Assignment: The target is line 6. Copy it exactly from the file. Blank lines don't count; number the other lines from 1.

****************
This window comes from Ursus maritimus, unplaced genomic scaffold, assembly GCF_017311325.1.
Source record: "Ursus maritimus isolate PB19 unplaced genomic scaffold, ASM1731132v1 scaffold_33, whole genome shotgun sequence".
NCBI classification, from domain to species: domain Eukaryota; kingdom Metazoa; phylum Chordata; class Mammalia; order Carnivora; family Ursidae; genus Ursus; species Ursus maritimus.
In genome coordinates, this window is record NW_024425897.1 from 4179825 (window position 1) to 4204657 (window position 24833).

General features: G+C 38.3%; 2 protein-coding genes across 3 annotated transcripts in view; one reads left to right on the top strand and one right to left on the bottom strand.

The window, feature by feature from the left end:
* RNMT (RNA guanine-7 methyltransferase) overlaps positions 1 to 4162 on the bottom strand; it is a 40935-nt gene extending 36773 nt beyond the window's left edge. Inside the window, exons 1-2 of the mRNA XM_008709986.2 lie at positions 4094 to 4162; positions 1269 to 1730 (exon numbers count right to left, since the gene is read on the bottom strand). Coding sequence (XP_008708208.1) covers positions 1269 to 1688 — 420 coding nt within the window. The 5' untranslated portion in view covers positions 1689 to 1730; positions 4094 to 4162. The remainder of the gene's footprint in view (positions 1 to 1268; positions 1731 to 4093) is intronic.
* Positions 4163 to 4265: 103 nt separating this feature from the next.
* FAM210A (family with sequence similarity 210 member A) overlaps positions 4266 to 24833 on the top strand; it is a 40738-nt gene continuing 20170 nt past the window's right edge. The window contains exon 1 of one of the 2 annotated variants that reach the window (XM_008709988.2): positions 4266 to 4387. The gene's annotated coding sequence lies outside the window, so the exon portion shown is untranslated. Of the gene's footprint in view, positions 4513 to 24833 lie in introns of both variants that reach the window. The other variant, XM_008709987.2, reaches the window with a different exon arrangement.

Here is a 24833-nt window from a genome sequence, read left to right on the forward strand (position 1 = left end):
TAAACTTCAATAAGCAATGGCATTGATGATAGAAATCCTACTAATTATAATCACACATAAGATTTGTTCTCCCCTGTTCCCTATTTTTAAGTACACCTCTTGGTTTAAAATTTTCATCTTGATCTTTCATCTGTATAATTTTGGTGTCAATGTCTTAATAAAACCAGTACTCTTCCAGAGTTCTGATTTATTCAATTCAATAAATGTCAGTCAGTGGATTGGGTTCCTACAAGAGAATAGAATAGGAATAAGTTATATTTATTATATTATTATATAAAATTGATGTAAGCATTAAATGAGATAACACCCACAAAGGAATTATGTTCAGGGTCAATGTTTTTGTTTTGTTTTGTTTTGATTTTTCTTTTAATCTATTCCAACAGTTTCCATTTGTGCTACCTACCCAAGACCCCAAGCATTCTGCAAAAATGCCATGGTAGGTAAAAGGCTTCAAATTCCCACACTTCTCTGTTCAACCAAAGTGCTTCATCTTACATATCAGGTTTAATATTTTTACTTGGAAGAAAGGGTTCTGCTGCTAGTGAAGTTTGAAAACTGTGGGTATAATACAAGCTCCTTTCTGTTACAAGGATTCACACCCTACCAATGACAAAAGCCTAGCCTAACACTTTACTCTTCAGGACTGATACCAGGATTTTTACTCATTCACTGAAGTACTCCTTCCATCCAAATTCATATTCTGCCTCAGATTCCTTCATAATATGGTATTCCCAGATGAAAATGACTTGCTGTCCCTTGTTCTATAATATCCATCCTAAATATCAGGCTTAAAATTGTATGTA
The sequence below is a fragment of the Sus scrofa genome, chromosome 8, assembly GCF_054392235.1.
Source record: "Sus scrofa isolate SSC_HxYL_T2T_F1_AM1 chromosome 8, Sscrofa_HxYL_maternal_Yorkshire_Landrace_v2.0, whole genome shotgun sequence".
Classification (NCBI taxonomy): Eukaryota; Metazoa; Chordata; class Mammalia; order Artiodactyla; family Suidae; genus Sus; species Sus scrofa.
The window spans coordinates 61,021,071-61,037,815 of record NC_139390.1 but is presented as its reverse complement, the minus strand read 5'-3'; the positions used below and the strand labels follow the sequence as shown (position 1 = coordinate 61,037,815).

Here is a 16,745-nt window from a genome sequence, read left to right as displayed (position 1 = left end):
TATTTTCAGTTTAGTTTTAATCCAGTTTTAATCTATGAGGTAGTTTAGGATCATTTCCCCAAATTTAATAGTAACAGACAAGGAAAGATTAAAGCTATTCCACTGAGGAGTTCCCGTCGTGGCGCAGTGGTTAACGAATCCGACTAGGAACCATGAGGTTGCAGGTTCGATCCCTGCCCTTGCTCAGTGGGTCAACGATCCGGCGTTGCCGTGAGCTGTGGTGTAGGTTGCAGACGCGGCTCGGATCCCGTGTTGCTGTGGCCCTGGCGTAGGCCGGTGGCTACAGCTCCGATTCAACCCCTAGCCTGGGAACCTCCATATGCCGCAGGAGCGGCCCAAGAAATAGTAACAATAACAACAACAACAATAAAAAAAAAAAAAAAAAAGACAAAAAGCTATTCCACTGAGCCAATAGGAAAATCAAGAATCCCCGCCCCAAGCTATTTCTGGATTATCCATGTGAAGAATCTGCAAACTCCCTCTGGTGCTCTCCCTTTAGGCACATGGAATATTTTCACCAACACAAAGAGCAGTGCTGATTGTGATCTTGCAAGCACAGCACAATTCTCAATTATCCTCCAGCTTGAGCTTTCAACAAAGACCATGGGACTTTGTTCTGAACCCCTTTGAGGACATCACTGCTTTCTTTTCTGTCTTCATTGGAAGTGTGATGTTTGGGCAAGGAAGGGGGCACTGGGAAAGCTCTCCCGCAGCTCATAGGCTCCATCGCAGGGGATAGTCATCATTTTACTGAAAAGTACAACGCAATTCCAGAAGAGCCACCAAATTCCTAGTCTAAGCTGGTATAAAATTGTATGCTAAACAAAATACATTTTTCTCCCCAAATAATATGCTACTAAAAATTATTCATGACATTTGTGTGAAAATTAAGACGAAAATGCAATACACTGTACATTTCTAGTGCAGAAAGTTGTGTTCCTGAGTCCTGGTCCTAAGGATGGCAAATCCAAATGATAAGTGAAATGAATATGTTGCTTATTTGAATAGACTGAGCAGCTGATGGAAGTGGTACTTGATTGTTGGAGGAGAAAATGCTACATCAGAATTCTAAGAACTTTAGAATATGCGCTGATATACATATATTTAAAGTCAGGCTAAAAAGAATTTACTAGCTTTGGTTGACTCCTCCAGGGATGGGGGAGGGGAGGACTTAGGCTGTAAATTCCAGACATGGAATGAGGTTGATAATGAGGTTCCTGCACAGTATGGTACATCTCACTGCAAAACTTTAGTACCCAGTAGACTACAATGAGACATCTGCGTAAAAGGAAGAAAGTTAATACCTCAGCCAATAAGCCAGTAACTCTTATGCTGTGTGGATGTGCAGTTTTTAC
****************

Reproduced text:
The window, feature by feature from the left end: